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Stallion’s voice: an indicator of fertility and a basis for female choice?

Abstract : Vocalisations of mammals, carrying information on caller’s familiarity, identity, age or size, play a key role in coordinating sexual partners. Some studies showed that females select partners based on vocal attributes. However, we still fail to understand why such capacities evolved and which consequences these choices can have on reproduction. Wild mares actively choose the family group into which they are going to migrate, spotting at a distance the potential stallion partners. Whinnies are vocalizations allowing long-distance communication and we thus investigated if and how they could guide the choice of females. At first, the voices of 15 reproductive stallions were recorded in three national Stud farms while they were held at a distance from a mare. Acoustic analysis then showed that there was a correlation between frequency parameters and the reproductive success of the caller, stallions with a higher-pitched voice presented more successful gestations. Interestingly, acoustic parameters appeared to be more reliable predictors of fertility than seminal and hormonal features. Secondly, 40 adult mares were individually exposed to the simultaneous loud-speaker playback of pairs of whinnies (high-and low-pitched). Mares showed a very clear preference of orientation towards low-pitched voices. These results open lines of basic and applied research on the relationship between vocal characteristics and reproduction in mammals.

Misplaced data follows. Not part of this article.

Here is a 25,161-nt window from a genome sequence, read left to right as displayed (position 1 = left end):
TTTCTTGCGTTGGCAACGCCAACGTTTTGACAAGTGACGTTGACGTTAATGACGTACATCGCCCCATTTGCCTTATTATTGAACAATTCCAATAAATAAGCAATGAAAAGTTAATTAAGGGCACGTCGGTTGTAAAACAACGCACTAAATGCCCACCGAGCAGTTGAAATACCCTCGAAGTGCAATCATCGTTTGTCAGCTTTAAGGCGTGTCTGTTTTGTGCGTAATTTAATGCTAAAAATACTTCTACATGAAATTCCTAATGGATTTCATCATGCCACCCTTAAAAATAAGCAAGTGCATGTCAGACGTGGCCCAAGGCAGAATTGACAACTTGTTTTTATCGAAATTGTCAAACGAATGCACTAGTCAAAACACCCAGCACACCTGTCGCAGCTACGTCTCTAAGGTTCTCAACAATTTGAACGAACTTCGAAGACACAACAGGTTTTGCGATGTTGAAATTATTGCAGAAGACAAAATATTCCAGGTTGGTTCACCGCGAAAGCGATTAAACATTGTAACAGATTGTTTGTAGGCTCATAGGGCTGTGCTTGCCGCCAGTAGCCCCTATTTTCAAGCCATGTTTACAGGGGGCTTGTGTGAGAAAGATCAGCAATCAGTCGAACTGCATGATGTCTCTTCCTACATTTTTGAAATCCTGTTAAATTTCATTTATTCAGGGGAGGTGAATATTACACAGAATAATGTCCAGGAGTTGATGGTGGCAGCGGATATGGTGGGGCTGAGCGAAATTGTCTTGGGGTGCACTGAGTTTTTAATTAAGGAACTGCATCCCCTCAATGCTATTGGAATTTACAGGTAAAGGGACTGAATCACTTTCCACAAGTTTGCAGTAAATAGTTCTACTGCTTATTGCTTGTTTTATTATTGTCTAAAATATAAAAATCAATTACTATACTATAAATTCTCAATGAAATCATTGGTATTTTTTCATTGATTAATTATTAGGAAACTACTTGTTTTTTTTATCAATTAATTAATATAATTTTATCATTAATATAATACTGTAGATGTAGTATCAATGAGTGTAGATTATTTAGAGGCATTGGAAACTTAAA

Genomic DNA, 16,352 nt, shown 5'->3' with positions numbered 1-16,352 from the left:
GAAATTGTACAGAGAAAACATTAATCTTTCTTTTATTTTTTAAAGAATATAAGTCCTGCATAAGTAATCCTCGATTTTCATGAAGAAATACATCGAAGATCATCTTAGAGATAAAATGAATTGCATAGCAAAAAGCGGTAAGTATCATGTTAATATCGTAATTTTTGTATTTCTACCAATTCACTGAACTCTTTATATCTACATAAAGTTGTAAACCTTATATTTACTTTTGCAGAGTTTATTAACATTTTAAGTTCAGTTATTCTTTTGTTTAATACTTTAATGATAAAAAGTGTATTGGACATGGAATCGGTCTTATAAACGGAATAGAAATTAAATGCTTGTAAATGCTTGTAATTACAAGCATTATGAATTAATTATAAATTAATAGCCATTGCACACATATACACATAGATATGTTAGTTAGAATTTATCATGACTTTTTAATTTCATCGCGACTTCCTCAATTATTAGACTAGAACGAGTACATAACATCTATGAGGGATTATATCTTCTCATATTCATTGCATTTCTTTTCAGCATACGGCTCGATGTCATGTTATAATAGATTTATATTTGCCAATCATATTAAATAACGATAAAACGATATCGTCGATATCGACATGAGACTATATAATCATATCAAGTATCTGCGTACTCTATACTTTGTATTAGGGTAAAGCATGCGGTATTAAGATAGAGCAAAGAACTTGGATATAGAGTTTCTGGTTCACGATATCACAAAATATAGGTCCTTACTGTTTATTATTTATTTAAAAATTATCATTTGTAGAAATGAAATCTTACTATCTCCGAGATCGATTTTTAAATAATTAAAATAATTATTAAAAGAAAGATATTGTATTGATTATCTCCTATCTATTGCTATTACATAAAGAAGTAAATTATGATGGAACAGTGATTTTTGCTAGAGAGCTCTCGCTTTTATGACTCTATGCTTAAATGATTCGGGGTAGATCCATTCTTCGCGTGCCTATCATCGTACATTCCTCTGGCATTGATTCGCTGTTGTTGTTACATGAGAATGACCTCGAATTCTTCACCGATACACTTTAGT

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Conference papers
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https://hal-univ-rennes1.archives-ouvertes.fr/hal-01318632
Contributor : Umr6552 Ethos <>
Submitted on : Thursday, May 19, 2016 - 5:08:46 PM
Last modification on : Thursday, January 9, 2020 - 4:08:03 PM

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  • HAL Id : hal-01318632, version 1

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Alban Lemasson, Kévin Remeuf, Marie Trabalon, Martine Hausberger. Stallion’s voice: an indicator of fertility and a basis for female choice?. Behavior 2015 - 34th International Ethological Conference, International Ethological Conference (IEC) & Australasian Society for the Study of Animal Behaviour (ASSAB), Aug 2015, Cairns, Australia. ⟨hal-01318632⟩

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